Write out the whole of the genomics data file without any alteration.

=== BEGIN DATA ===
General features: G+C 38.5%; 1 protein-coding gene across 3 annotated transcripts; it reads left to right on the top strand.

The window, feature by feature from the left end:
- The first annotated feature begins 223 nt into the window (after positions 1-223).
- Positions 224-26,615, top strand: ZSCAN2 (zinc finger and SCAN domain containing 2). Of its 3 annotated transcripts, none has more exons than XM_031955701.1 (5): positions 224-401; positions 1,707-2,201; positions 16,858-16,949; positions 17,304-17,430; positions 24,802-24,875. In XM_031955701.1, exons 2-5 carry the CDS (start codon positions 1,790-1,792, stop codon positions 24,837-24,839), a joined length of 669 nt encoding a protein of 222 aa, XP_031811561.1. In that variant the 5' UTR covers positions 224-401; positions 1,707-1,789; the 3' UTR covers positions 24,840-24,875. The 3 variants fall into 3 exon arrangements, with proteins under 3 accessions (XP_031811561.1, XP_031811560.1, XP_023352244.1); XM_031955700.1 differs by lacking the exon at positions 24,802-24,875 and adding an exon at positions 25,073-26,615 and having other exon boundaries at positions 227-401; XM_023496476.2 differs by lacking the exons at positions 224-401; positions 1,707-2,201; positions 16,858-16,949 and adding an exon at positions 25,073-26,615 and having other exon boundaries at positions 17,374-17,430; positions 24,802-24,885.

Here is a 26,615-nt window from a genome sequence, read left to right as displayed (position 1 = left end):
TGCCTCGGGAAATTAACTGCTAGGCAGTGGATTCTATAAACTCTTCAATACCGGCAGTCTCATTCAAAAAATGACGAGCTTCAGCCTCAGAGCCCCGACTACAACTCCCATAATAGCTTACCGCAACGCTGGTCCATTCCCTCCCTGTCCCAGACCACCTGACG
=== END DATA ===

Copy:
General features: G+C 38.5%; 1 protein-coding gene across 3 annotated transcripts; it reads left to right on the top strand.

The window, feature by feature from the left end:
- The first annotated feature begins 223 nt into the window (after positions 1-223).
- Positions 224-26,615, top strand: ZSCAN2 (zinc finger and SCAN domain containing 2). Of its 3 annotated transcripts, none has more exons than XM_031955701.1 (5): positions 224-401; positions 1,707-2,201; positions 16,858-16,949; positions 17,304-17,430; positions 24,802-24,875. In XM_031955701.1, exons 2-5 carry the CDS (start codon positions 1,790-1,792, stop codon positions 24,837-24,839), a joined length of 669 nt encoding a protein of 222 aa, XP_031811561.1. In that variant the 5' UTR covers positions 224-401; positions 1,707-1,789; the 3' UTR covers positions 24,840-24,875. The 3 variants fall into 3 exon arrangements, with proteins under 3 accessions (XP_031811561.1, XP_031811560.1, XP_023352244.1); XM_031955700.1 differs by lacking the exon at positions 24,802-24,875 and adding an exon at positions 25,073-26,615 and having other exon boundaries at positions 227-401; XM_023496476.2 differs by lacking the exons at positions 224-401; positions 1,707-2,201; positions 16,858-16,949 and adding an exon at positions 25,073-26,615 and having other exon boundaries at positions 17,374-17,430; positions 24,802-24,885.

Here is a 26,615-nt window from a genome sequence, read left to right as displayed (position 1 = left end):
TGCCTCGGGAAATTAACTGCTAGGCAGTGGATTCTATAAACTCTTCAATACCGGCAGTCTCATTCAAAAAATGACGAGCTTCAGCCTCAGAGCCCCGACTACAACTCCCATAATAGCTTACCGCAACGCTGGTCCATTCCCTCCCTGTCCCAGACCACCTGACG